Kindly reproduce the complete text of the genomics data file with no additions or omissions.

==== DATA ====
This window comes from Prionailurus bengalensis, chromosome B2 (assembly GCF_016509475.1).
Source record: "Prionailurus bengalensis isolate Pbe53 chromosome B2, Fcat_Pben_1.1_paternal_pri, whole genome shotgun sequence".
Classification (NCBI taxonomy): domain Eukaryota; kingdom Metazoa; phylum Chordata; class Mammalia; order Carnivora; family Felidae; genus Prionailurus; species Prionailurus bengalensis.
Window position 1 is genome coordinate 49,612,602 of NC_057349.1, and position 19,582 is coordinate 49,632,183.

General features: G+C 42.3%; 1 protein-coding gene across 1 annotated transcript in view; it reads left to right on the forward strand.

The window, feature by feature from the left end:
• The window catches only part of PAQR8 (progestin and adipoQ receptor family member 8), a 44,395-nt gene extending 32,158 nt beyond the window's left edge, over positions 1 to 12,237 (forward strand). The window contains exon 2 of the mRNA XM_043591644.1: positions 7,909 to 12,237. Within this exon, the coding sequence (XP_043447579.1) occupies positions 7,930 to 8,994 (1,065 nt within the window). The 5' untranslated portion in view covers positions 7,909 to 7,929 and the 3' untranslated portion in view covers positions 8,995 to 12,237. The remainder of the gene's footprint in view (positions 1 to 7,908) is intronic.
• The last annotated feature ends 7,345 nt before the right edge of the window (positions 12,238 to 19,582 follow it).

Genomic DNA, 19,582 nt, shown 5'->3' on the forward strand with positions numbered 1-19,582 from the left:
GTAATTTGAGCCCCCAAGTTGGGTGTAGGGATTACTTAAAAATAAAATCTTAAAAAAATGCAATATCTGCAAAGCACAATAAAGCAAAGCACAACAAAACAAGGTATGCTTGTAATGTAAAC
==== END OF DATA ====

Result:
This window comes from Prionailurus bengalensis, chromosome B2 (assembly GCF_016509475.1).
Source record: "Prionailurus bengalensis isolate Pbe53 chromosome B2, Fcat_Pben_1.1_paternal_pri, whole genome shotgun sequence".
Classification (NCBI taxonomy): domain Eukaryota; kingdom Metazoa; phylum Chordata; class Mammalia; order Carnivora; family Felidae; genus Prionailurus; species Prionailurus bengalensis.
Window position 1 is genome coordinate 49,612,602 of NC_057349.1, and position 19,582 is coordinate 49,632,183.

General features: G+C 42.3%; 1 protein-coding gene across 1 annotated transcript in view; it reads left to right on the forward strand.

The window, feature by feature from the left end:
• The window catches only part of PAQR8 (progestin and adipoQ receptor family member 8), a 44,395-nt gene extending 32,158 nt beyond the window's left edge, over positions 1 to 12,237 (forward strand). The window contains exon 2 of the mRNA XM_043591644.1: positions 7,909 to 12,237. Within this exon, the coding sequence (XP_043447579.1) occupies positions 7,930 to 8,994 (1,065 nt within the window). The 5' untranslated portion in view covers positions 7,909 to 7,929 and the 3' untranslated portion in view covers positions 8,995 to 12,237. The remainder of the gene's footprint in view (positions 1 to 7,908) is intronic.
• The last annotated feature ends 7,345 nt before the right edge of the window (positions 12,238 to 19,582 follow it).

Genomic DNA, 19,582 nt, shown 5'->3' on the forward strand with positions numbered 1-19,582 from the left:
GTAATTTGAGCCCCCAAGTTGGGTGTAGGGATTACTTAAAAATAAAATCTTAAAAAAATGCAATATCTGCAAAGCACAATAAAGCAAAGCACAACAAAACAAGGTATGCTTGTAATGTAAAC